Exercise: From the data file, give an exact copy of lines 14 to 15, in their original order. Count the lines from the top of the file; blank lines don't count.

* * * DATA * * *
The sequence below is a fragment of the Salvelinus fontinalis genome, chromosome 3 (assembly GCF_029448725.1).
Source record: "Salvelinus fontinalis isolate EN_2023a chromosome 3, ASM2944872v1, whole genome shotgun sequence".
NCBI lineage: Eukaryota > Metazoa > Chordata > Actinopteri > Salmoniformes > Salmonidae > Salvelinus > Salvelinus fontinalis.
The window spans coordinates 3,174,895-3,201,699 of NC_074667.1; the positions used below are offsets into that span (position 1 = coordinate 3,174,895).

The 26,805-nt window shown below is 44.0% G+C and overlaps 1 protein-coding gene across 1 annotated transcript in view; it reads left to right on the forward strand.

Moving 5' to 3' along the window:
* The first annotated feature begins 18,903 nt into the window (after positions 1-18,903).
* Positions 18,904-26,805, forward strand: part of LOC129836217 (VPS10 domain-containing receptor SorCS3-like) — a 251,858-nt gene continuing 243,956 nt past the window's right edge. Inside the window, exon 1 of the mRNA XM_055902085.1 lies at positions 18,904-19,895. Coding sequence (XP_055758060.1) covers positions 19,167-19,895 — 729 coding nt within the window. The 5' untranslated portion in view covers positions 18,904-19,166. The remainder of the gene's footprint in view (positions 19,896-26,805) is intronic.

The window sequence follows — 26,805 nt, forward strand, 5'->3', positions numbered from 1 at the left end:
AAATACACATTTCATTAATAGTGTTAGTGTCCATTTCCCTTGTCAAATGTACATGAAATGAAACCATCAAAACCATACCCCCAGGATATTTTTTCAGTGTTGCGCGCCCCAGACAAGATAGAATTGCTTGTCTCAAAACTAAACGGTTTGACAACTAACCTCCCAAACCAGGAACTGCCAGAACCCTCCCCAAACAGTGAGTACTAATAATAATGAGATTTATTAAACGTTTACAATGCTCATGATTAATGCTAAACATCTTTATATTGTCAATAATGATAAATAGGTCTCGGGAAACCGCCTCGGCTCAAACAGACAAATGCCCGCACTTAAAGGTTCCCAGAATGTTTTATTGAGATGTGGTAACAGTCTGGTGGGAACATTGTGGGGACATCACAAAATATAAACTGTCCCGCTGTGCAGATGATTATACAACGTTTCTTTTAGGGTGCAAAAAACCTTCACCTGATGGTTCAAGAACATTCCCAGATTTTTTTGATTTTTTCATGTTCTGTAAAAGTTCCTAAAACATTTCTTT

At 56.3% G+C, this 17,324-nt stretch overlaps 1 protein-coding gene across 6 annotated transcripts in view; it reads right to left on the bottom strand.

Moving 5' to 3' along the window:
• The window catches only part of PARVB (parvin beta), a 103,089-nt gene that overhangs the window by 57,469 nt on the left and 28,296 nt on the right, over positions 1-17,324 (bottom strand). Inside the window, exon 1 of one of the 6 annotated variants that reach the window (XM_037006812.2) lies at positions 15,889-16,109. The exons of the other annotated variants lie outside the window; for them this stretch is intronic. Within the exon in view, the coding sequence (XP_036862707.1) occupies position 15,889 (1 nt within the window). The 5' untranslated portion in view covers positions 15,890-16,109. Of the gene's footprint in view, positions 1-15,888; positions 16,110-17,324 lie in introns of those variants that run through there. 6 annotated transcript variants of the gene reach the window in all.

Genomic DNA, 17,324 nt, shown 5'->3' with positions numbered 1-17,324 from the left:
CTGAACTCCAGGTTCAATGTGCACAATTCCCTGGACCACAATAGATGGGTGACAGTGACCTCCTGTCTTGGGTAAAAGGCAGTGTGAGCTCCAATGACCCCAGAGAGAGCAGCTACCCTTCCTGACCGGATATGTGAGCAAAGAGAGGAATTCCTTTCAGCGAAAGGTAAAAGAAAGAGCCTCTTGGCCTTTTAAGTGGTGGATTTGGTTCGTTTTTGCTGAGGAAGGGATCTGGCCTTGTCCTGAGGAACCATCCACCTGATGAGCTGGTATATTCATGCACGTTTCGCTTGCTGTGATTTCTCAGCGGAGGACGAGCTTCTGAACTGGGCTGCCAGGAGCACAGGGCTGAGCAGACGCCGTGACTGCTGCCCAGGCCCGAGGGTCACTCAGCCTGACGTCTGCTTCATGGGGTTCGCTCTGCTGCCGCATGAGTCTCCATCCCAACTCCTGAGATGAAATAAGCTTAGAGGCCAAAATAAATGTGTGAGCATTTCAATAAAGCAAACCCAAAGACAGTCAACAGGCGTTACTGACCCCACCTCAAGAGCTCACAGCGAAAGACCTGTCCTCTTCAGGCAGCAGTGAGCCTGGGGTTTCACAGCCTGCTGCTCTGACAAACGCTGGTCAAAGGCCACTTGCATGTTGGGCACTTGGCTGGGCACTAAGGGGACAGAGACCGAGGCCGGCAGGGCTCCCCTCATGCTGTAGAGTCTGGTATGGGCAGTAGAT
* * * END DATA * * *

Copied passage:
Genomic DNA, 17,324 nt, shown 5'->3' with positions numbered 1-17,324 from the left:
CTGAACTCCAGGTTCAATGTGCACAATTCCCTGGACCACAATAGATGGGTGACAGTGACCTCCTGTCTTGGGTAAAAGGCAGTGTGAGCTCCAATGACCCCAGAGAGAGCAGCTACCCTTCCTGACCGGATATGTGAGCAAAGAGAGGAATTCCTTTCAGCGAAAGGTAAAAGAAAGAGCCTCTTGGCCTTTTAAGTGGTGGATTTGGTTCGTTTTTGCTGAGGAAGGGATCTGGCCTTGTCCTGAGGAACCATCCACCTGATGAGCTGGTATATTCATGCACGTTTCGCTTGCTGTGATTTCTCAGCGGAGGACGAGCTTCTGAACTGGGCTGCCAGGAGCACAGGGCTGAGCAGACGCCGTGACTGCTGCCCAGGCCCGAGGGTCACTCAGCCTGACGTCTGCTTCATGGGGTTCGCTCTGCTGCCGCATGAGTCTCCATCCCAACTCCTGAGATGAAATAAGCTTAGAGGCCAAAATAAATGTGTGAGCATTTCAATAAAGCAAACCCAAAGACAGTCAACAGGCGTTACTGACCCCACCTCAAGAGCTCACAGCGAAAGACCTGTCCTCTTCAGGCAGCAGTGAGCCTGGGGTTTCACAGCCTGCTGCTCTGACAAACGCTGGTCAAAGGCCACTTGCATGTTGGGCACTTGGCTGGGCACTAAGGGGACAGAGACCGAGGCCGGCAGGGCTCCCCTCATGCTGTAGAGTCTGGTATGGGCAGTAGAT